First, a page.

Being so hyper sensitively aware of me as a woman in so many church contexts, and people already assuming/asking "Where's your husband?", "he doesn't exist, I'm just really good at doing what I do on my own, and when he does come along, I'll still be really good at doing what I do on my own. He will not heighten or lessen that value, only compliment it, if anything. In conversations as a person of colour in the creative world, especially in LA, I will find myself in so many instances where it is just me! It's just me in these conversations of being a creative, because of that, I have had a lot of doors open, of "I know what you guys stand for, and I know what your brand stands for, but visually, and aesthetically you don't connect with people who look like me". Now that I'm involved, they see me, and there like "oh, there is one more person, there is someone can connect with". Being able to have those conversations with other creatives, and organisations about "Hey, you're not connecting to a whole wide world of women! You're just connecting to a very small portion, who live in LA, who are Caucasian with fun husbands, and we need to expand this". 

That's a really all over place response, but those are the instances where I have found myself more sensitive or aware of either being a woman, a woman of colour, or both, and what that looks like in the context I'm in. I've been blessed with really cool opportunities, so that's not in the forefront of my mind, or a fear where I'm trying to figure out "how am I going to be viewed in this situation". So far I've been blessed that people seem to recognise my gifts primarily, but you never know what can happen.


"If you need to weep, and ugly sob, then you need to do it"

- Arielle Estoria -


Why do you do what you do?

I do what I do what I do, because I know I was made for it. I to college, studied psychology, I did theatre, and I thought "this is what I'm supposed to be doing, great!". Then I started doing student development, working with girls in college, and I was like "cool, THIS is what I'm supposed to be doing, and I was pretty set on that, on being a resident director at a University, and sticking with girls dorms, and working with college aged women, getting my masters in leadership, and that was my plan. Then there was this tugging, and push towards this non-packaged plan, so I do what I do, because I know it's exactly what I'm supposed to be doing right now. I did not plan to be a poet, or to freelance, or to speak, or to do any of that. I think when I was a kid, I wanted to be a teacher, and I was set on that. Then I got to college, and I was for sure I was going to work in student development, and I'm going to be in a college environment for a good long time, and I honestly can see myself going back to working in colleges, because I really love that age. I think it's so important, and so missed, even though it's assumed that it's not, but I think that from college to that weird age of 35, women get so missed, in terms of focus.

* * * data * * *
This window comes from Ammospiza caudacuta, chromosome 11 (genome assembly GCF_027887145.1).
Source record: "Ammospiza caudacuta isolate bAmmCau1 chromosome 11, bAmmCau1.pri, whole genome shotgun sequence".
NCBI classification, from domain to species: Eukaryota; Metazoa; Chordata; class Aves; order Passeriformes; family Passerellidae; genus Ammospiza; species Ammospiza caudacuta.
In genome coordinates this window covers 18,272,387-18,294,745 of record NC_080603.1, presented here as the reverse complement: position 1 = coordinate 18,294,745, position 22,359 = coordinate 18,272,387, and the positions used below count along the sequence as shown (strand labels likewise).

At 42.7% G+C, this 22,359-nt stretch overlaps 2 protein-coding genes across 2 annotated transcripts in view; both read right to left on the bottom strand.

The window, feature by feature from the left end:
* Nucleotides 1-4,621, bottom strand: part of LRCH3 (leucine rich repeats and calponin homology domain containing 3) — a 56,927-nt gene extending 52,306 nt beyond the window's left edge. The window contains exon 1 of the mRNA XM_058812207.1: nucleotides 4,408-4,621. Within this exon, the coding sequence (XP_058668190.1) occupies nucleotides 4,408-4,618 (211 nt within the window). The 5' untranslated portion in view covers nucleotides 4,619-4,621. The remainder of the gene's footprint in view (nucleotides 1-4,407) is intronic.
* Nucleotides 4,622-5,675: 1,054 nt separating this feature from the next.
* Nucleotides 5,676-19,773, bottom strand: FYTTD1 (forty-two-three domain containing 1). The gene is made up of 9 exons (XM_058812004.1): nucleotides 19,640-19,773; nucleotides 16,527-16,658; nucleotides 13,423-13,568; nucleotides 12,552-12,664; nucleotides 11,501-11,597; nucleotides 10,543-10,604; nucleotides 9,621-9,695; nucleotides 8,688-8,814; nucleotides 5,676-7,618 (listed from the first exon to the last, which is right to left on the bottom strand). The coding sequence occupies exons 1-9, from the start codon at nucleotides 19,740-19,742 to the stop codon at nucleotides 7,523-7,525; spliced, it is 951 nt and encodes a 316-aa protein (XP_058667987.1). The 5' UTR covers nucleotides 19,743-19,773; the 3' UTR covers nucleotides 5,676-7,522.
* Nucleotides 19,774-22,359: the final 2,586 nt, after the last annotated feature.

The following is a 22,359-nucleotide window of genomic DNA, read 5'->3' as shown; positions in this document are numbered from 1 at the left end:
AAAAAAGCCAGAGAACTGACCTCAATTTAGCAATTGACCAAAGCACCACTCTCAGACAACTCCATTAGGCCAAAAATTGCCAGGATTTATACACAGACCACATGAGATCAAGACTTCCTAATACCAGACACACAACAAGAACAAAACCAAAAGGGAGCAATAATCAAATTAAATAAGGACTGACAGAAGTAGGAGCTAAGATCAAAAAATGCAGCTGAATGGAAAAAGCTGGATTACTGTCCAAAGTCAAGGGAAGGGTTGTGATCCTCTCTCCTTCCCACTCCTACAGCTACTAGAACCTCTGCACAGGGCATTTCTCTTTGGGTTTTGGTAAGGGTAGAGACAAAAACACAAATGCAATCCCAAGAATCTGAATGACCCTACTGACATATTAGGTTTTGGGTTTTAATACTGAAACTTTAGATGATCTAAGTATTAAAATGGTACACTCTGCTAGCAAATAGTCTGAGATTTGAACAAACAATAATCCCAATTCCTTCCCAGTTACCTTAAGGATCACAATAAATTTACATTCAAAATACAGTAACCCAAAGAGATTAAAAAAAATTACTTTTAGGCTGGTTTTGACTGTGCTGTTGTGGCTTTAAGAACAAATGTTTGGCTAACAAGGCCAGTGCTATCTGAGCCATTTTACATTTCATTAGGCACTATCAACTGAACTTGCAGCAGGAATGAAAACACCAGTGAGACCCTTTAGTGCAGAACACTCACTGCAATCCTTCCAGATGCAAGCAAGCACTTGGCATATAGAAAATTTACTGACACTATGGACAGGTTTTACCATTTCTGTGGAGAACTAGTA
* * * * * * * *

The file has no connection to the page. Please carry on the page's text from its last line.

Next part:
So having those conversations is important. I do what I do, because it's the only thing that makes sense right now. I'm passionate about it, and every time I'm on stage, and it never makes me feel less giddy, like every time I leave the stage, the adrenaline is still the same, that purpose feeling is still the same, and I did it, because there's always a moment of "me too" at the end of it. Sitting in a room full of strangers, talking to people I've never met before, sharing some of the most vulnerable encounters, life experience and realisations I've had, and will get off stage, and someone in some way, some capacity will say "those were my thoughts too, that was my heart too, those were my fears too". That's probably why I kept doing it, there's someone, somewhere who always needs to hear the story you have to tell, and their life is changed because of it, who am I to just keep my mouth shut, on behalf of what, just being afraid? So, that's why I do what I do, because I'm made for it, it's the only thing that makes sense ride now, and I love hearing that something resonates at the end of the day. It's such a beautiful, and intimate way to connect with people, something we are so afraid to do 90% of the time.

Any last thoughts?

Do the things that scare you, be willing to jump, even there is no guarantee you'll be caught. I think, especially as women, we're so easily limited, and there's so many different spaces, and opportunities that will limit us. We have to choose not to let them, and be conscious of that choice, and that can be fear, other people, it can be our gender, our race, so many things that are set up to  limit and to hinder us. So, everyday we have to make the active choice to not let it, and it's hard, but it's so worth it, because when we're able to walk fully in who we are, and who we were made to be there is a confidence that is necessary to exude so other people have an example of what it means to do that. I'm reading this book, it's called 'Lionness Rising, and it's about this woman who had this dream about a lions, and she made it her mission to ignite, not only the lioness within herself, but within other women, and how beautiful, and how strong, and how powerful lioness is, and how each and every one of us has a lioness inside of us. It's so assumed to be quiet, to be weak, and to sit down and know your place. Your place is exactly and wherever you want it to be. To just experiment, life is so full, and so beautiful, and we have no concept of when it will end, and if we're not living our most full and beautiful life, did we live at all? Do the things that scare you, jump anyway, even if you're scared. If you are scared, do it anyway. Forget fear, live your most full and beautiful self, confident in who you are, and what you were made to do. I think we as woman have the ability to turn this world completely inside out, and upside down, if we only believe that we do, and not let other people believe that for us, but believe it for ourselves. 



Arielle Estoria

Arielle has a laundry list of accomplishments to her name, but primarily, she is in the business of pulling heart strings. A writer, speaker, teacher, and creative, she's based in Los Angeles, California, and represented by Bicoastal MGMT LA. 


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*photo credit: Catherine Marsh